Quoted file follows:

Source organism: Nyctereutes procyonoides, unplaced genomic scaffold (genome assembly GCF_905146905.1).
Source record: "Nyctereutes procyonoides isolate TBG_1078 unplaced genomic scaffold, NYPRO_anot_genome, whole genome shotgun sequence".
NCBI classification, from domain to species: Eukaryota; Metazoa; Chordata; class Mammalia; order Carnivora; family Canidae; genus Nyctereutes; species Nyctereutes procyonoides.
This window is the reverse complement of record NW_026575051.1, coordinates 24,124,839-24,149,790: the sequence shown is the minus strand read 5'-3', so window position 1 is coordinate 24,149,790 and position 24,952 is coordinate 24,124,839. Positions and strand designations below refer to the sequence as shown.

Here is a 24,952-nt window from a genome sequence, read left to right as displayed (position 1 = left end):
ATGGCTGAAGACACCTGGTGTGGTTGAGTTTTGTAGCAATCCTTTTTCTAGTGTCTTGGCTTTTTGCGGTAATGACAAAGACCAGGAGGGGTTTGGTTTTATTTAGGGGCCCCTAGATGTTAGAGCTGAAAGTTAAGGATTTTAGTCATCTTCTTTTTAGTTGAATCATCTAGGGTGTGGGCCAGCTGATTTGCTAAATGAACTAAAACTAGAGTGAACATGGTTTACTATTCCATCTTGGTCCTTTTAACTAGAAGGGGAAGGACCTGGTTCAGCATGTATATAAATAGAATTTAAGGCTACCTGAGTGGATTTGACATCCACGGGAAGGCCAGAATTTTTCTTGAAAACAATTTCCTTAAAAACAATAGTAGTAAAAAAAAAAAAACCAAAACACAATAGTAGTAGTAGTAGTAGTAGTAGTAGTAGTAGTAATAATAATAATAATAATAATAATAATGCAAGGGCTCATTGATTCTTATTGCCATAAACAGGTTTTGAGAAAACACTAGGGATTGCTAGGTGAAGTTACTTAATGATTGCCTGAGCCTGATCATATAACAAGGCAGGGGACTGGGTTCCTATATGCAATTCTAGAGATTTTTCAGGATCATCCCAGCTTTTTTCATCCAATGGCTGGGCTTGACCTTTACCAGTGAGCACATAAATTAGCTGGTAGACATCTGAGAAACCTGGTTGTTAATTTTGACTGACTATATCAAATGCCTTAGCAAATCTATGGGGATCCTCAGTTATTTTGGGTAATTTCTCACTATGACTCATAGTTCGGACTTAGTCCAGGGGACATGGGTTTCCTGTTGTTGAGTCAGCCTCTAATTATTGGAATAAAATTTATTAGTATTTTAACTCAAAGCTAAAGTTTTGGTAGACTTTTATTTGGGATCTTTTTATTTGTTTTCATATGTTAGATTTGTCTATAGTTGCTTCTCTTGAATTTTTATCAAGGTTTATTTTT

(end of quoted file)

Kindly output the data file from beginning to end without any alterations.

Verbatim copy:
Source organism: Nyctereutes procyonoides, unplaced genomic scaffold (genome assembly GCF_905146905.1).
Source record: "Nyctereutes procyonoides isolate TBG_1078 unplaced genomic scaffold, NYPRO_anot_genome, whole genome shotgun sequence".
NCBI classification, from domain to species: Eukaryota; Metazoa; Chordata; class Mammalia; order Carnivora; family Canidae; genus Nyctereutes; species Nyctereutes procyonoides.
This window is the reverse complement of record NW_026575051.1, coordinates 24,124,839-24,149,790: the sequence shown is the minus strand read 5'-3', so window position 1 is coordinate 24,149,790 and position 24,952 is coordinate 24,124,839. Positions and strand designations below refer to the sequence as shown.

Here is a 24,952-nt window from a genome sequence, read left to right as displayed (position 1 = left end):
ATGGCTGAAGACACCTGGTGTGGTTGAGTTTTGTAGCAATCCTTTTTCTAGTGTCTTGGCTTTTTGCGGTAATGACAAAGACCAGGAGGGGTTTGGTTTTATTTAGGGGCCCCTAGATGTTAGAGCTGAAAGTTAAGGATTTTAGTCATCTTCTTTTTAGTTGAATCATCTAGGGTGTGGGCCAGCTGATTTGCTAAATGAACTAAAACTAGAGTGAACATGGTTTACTATTCCATCTTGGTCCTTTTAACTAGAAGGGGAAGGACCTGGTTCAGCATGTATATAAATAGAATTTAAGGCTACCTGAGTGGATTTGACATCCACGGGAAGGCCAGAATTTTTCTTGAAAACAATTTCCTTAAAAACAATAGTAGTAAAAAAAAAAAAACCAAAACACAATAGTAGTAGTAGTAGTAGTAGTAGTAGTAGTAGTAATAATAATAATAATAATAATAATAATGCAAGGGCTCATTGATTCTTATTGCCATAAACAGGTTTTGAGAAAACACTAGGGATTGCTAGGTGAAGTTACTTAATGATTGCCTGAGCCTGATCATATAACAAGGCAGGGGACTGGGTTCCTATATGCAATTCTAGAGATTTTTCAGGATCATCCCAGCTTTTTTCATCCAATGGCTGGGCTTGACCTTTACCAGTGAGCACATAAATTAGCTGGTAGACATCTGAGAAACCTGGTTGTTAATTTTGACTGACTATATCAAATGCCTTAGCAAATCTATGGGGATCCTCAGTTATTTTGGGTAATTTCTCACTATGACTCATAGTTCGGACTTAGTCCAGGGGACATGGGTTTCCTGTTGTTGAGTCAGCCTCTAATTATTGGAATAAAATTTATTAGTATTTTAACTCAAAGCTAAAGTTTTGGTAGACTTTTATTTGGGATCTTTTTATTTGTTTTCATATGTTAGATTTGTCTATAGTTGCTTCTCTTGAATTTTTATCAAGGTTTATTTTT